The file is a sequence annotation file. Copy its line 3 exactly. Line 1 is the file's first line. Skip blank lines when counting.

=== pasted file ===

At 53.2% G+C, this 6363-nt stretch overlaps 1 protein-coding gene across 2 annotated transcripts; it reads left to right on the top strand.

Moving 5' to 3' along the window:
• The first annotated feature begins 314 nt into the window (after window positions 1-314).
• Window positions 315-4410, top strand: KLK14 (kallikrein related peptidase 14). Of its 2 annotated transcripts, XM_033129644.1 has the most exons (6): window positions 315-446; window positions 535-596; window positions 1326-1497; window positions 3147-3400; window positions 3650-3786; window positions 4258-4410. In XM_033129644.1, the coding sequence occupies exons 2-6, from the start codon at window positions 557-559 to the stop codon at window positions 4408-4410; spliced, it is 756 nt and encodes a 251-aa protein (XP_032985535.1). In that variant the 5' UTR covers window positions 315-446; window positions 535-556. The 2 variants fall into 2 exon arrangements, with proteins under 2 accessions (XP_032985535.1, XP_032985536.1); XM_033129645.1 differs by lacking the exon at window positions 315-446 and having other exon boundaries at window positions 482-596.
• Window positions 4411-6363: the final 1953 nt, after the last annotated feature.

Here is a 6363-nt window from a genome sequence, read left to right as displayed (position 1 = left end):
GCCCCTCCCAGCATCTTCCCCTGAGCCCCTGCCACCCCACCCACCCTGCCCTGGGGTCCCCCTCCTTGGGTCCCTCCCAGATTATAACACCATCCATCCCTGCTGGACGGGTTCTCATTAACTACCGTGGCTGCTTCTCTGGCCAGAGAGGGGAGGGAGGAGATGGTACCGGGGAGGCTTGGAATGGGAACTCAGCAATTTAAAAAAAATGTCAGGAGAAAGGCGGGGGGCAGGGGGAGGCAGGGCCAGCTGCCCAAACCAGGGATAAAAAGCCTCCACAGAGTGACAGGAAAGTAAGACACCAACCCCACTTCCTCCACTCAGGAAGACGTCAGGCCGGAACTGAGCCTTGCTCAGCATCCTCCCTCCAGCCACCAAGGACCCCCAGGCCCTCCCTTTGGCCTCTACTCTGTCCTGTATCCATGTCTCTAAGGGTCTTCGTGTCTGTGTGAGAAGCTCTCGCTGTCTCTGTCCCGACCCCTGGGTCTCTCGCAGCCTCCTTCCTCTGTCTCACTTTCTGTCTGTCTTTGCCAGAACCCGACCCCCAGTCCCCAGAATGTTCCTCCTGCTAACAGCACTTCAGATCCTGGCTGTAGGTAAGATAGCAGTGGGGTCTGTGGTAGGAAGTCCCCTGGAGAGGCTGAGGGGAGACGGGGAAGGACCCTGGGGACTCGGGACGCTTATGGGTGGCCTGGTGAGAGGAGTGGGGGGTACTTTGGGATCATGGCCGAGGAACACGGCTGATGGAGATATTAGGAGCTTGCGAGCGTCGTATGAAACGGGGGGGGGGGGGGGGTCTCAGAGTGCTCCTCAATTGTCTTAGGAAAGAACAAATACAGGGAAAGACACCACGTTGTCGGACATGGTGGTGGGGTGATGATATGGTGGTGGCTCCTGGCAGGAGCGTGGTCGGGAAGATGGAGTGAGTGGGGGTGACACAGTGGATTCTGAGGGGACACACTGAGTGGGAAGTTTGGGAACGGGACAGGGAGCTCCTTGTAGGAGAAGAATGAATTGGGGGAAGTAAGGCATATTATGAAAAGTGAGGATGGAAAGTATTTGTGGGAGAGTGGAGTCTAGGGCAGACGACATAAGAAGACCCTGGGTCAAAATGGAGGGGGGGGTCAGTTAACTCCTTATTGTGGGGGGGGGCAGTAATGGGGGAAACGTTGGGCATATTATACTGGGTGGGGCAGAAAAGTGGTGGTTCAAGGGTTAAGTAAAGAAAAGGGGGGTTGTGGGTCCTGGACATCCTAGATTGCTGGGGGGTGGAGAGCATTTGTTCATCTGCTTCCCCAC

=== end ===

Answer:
• The first annotated feature begins 314 nt into the window (after window positions 1-314).